The broad distribution of stirrup jars at coastal sites in the eastern Mediterranean and their presence in the cargoes of the Uluburun, Gelidonya, and Iria shipwrecks clearly shows their role in the extensive exchange networks within the Aegean and beyond. Because they represent significant Aegean exchange, tracing their origins and movement provides information regarding production centers and trade routes. This study concentrates on determinating of provenance of the jars and the subsequent tracing of exchange routes.
The fully integrated research design is an interdisciplinary, collaborative archaeological project that embraces typological, chemical, petrographic, and epigraphic approaches in order to shed light on the jars' classification and origin. The results of the chemical and petrographic work constitute primary parts of the study. By establishing the origins and distribution of the jars, these vases are placed within their historical context.
The identification of production centers and export routes is critical for a full understanding of the economic and political conditions in the Late Bronze Age Aegean and eastern Mediterranean.
Table of Contents
Reviews & Quotes
"This volume is a thoroughly documented case-study showing how a question of ceramic provenance linked to the economic operation of complex entities can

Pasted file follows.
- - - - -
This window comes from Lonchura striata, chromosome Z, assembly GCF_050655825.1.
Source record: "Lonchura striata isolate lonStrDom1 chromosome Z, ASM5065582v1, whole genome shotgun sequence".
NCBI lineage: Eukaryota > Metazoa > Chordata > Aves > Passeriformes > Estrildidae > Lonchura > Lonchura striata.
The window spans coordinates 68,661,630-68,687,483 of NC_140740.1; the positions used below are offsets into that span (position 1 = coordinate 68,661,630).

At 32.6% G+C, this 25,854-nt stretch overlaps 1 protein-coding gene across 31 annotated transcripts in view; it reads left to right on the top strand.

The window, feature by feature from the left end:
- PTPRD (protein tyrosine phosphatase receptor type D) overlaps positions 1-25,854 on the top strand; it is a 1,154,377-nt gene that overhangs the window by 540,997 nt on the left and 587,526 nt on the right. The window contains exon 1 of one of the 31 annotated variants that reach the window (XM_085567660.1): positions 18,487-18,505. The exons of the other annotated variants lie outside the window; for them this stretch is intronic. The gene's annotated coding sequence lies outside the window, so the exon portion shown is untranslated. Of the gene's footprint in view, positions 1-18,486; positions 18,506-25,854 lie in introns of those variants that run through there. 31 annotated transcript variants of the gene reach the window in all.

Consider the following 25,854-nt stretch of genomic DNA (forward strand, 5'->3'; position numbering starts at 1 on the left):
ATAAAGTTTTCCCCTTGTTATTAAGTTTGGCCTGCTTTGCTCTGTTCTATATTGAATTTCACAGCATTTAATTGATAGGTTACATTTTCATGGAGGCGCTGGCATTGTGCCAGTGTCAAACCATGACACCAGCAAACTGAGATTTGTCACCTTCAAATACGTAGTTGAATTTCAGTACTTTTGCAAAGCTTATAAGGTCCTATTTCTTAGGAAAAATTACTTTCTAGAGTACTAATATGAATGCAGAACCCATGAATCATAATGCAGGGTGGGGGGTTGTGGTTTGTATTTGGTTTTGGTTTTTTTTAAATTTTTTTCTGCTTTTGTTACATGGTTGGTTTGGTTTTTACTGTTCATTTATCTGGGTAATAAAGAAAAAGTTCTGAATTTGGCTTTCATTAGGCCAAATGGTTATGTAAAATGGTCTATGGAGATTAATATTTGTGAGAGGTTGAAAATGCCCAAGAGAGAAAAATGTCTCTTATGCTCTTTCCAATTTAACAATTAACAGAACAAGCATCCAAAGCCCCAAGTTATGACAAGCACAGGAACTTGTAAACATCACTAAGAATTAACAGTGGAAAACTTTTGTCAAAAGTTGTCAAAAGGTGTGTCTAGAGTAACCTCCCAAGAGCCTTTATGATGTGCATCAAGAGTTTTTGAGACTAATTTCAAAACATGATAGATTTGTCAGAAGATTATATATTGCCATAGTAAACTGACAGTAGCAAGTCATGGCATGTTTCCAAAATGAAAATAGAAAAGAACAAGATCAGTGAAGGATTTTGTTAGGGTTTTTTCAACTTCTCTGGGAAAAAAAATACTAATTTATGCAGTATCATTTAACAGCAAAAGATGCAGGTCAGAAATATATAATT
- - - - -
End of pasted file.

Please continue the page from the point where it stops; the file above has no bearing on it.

be tackled through a combination of approaches. It should be of interest to anyone concerned with these issues in the Aegean or elsewhere. For Aegeanists, it represents the fullest presentation of a topic that became a cause c´el`ebre in the field...'"
John Bennet, University of Sheffield
Antiquity (volume 86, issue 332)
""Overall, this volume is a remarkable contribution to Aegean prehistory from a variety of perspectives. A basic outline of the main conclusions had already been presented at the Ariadne’s Threads conference in April 2003 (Haskell 2005), but the amount of data presented here will amply feed further discussions of Aegean ceramic production and trade mechanisms; the TSJ production/mobility patterns suggested here will have seminal implications for LBA economic and political geography and trade. The value of the ‘holistic’ approach demonstrated here is obvious, as the TSJ project pioneered the systematic combination of chemical and petrographic analyses — almost a standard currently — in the late 1980s and early 1990s....[T]his volume deserves to be, at the very least, a must-read for everyone even peripherally interested in the LBA III Aegean economy and trade. The progress in knowledge and approach it represents and the amount and quality of effort that have gone into the inception, design and publication of this project are more than sufficient to justify considering this monograph as the new major step in the ISJ (or indeed Aegean inscribed pottery) scholarship, as well as the first substantial step in our understanding of what the TSJ business as a whole was actually about. It was definitely well worth the wait.""
Reviewed by Vassilis Petrakis, Affiliated Researcher, Research Centre for Greek and Roman Antiquity (KERA), Institute of Historical Research, National Hellenic Research Foundation
Aegeus- Society for Aegean Prehistory (Online Agean Book Review)
"This monograph is a significant contribution to Aegean (and Mediterranean) prehistory and is essential reading for specialists and anyone interested in Late Bronze Age Mediterranean trade."
AJA (July 2013)